“The fairytale is over,” mused one caddie when told of the high-profile split.

In the wake of the Lefty/Bones break, Rory McIlroy split with his caddie J.P Fitzgerald, and Jason Day replaced looper/swing coach Colin Swatton on his bag. It all proves yet again that there are only two kinds of caddies, those who have been fired and those who are about to be fired.

Run for the Rose Cup. Sergio Garcia got the green jacket, a lifetime exemption to the game’s most coveted member-member and a long-awaited major, but Justin Rose took home the slightly less prestigious “Rose Cup.”

Following a frenzied afternoon at Augusta National in April, Rose lost to Garcia on the first playoff hole, but he won so much more with his honesty and class.

“You're going to win majors and you're going to lose majors, but you've got to be willing to lose them,” Rose figured following the final round. “You've got to put yourself out there. You've got to hit the top of the leaderboard. There's a lot of pressure out there and if you're not willing to enjoy it, then you're not ready to win these tournaments. I loved it out there.”

Few have made losing look so dignified and fewer still are as easy to root for.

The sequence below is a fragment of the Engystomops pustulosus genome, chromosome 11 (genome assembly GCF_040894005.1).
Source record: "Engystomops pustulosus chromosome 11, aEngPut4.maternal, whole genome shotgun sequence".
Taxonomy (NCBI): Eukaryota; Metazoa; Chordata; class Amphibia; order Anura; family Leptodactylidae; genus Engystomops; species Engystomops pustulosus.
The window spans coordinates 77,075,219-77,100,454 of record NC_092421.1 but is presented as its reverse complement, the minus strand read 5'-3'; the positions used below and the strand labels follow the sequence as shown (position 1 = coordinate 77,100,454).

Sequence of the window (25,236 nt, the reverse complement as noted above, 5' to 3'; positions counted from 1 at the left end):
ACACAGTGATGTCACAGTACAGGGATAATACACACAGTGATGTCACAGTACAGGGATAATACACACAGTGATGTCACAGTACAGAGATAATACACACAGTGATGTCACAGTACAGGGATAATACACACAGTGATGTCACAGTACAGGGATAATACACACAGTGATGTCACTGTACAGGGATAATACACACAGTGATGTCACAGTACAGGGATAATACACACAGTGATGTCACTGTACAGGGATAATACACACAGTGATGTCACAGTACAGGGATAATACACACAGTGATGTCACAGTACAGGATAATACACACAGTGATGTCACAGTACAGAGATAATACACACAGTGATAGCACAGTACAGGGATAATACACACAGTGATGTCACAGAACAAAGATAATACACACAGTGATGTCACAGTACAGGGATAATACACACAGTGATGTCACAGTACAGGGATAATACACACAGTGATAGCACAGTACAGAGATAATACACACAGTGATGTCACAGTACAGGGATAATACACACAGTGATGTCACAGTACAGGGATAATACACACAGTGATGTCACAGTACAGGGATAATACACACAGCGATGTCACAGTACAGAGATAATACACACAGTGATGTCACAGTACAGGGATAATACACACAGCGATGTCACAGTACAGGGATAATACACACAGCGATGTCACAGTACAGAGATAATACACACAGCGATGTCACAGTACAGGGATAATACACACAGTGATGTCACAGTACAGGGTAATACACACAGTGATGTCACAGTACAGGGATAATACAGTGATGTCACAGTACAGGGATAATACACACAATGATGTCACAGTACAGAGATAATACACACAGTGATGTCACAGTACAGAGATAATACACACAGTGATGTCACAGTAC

Half-Empty Cup. It was the perfect setting, with sweeping views of the Manhattan skyline and the promise of the Tristate masses descending on this fall’s Presidents Cup.

If only all those rowdy New Yorkers had something to cheer.

For the sixth time in the last seven matches, the U.S. team rolled to a victory of at least three points. This particular edition was even in danger of ending on Saturday afternoon thanks to a particularly dominant performance by a young American squad led by Steve Stricker.

Officials spoke of the purity of the competition and the attention the ’17 cup generated, but however you spin the 19-11 rout, this cup is half empty.

Enigma Award. The actual hardware is simply an oversized question mark and was sent directly to Tiger Woods’ South Florida compound following the most curious of seasons.

While it’s become customary in recent years to consider the uncertain path that awaits the 14-time major winner, this most recent calendar brought an entirely new collection of questions following fusion surgery on his lower back in April, his arrest for DUI on Memorial Day and, finally, a glimmer of hope born from his tie for ninth at the Hero World Challenge earlier this month.

When will he play again? Can he compete against the current generation of world-beaters? Can his body withstand the rigors of a full PGA Tour schedule? Should Jim Furyk make him a captain’s pick now or wait to see if he should be driving a vice captain’s golf cart instead?

Little is certain when it comes to Woods, and the over-sized question mark goes to ... the guy in red and black.

After Further Review Chalice. In April, Lexi Thompson endured a heartbreaking loss at the ANA Inspiration, the byproduct of a surreal ruling that arrived a day late via a viewer e-mail and cost the would-be winner a major championship.